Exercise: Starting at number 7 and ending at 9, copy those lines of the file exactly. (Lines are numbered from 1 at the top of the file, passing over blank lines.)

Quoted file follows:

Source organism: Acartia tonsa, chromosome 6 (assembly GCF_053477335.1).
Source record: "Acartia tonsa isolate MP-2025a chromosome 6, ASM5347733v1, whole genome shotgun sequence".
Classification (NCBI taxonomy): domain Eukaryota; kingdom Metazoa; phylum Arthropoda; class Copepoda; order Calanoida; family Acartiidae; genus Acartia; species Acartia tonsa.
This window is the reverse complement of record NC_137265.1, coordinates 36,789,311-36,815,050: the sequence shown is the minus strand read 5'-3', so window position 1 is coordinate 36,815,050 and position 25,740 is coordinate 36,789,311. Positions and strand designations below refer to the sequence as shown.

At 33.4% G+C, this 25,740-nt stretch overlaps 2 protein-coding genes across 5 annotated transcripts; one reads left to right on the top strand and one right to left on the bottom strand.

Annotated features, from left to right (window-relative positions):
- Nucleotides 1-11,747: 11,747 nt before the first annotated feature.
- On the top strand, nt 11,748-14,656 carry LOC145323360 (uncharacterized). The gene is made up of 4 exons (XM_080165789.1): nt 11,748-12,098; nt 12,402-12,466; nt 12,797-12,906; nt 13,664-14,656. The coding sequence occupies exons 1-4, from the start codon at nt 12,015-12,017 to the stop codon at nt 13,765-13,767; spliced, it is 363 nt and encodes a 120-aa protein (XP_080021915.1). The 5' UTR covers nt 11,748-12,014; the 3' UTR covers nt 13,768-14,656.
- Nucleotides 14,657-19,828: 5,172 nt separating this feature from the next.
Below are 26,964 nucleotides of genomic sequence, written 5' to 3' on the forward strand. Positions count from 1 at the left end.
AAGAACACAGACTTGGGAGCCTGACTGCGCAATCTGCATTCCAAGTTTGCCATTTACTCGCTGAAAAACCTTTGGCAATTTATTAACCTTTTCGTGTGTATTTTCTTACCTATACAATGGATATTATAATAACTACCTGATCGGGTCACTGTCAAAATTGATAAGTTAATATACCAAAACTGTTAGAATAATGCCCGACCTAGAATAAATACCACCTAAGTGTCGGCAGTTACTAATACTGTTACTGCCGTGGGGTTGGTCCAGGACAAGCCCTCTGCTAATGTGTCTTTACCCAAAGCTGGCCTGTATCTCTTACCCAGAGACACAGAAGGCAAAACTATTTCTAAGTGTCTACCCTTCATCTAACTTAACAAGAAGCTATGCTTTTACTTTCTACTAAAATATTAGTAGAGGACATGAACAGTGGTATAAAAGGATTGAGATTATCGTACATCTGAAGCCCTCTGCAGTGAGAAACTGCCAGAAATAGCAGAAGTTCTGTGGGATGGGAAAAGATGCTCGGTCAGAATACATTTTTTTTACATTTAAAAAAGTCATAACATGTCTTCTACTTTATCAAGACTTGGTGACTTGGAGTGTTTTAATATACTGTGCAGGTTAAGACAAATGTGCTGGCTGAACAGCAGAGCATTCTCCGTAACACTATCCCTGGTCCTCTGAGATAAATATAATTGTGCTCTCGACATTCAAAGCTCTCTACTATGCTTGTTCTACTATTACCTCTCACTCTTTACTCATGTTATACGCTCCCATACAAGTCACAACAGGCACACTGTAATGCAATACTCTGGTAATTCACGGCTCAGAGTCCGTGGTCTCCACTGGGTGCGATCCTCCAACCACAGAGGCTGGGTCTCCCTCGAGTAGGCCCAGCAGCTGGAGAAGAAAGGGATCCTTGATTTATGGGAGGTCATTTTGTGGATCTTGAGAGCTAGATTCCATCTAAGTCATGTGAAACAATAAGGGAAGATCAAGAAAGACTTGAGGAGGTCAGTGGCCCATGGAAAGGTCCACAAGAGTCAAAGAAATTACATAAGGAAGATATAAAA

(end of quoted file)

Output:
- Nucleotides 1-11,747: 11,747 nt before the first annotated feature.
- On the top strand, nt 11,748-14,656 carry LOC145323360 (uncharacterized). The gene is made up of 4 exons (XM_080165789.1): nt 11,748-12,098; nt 12,402-12,466; nt 12,797-12,906; nt 13,664-14,656. The coding sequence occupies exons 1-4, from the start codon at nt 12,015-12,017 to the stop codon at nt 13,765-13,767; spliced, it is 363 nt and encodes a 120-aa protein (XP_080021915.1). The 5' UTR covers nt 11,748-12,014; the 3' UTR covers nt 13,768-14,656.
- Nucleotides 14,657-19,828: 5,172 nt separating this feature from the next.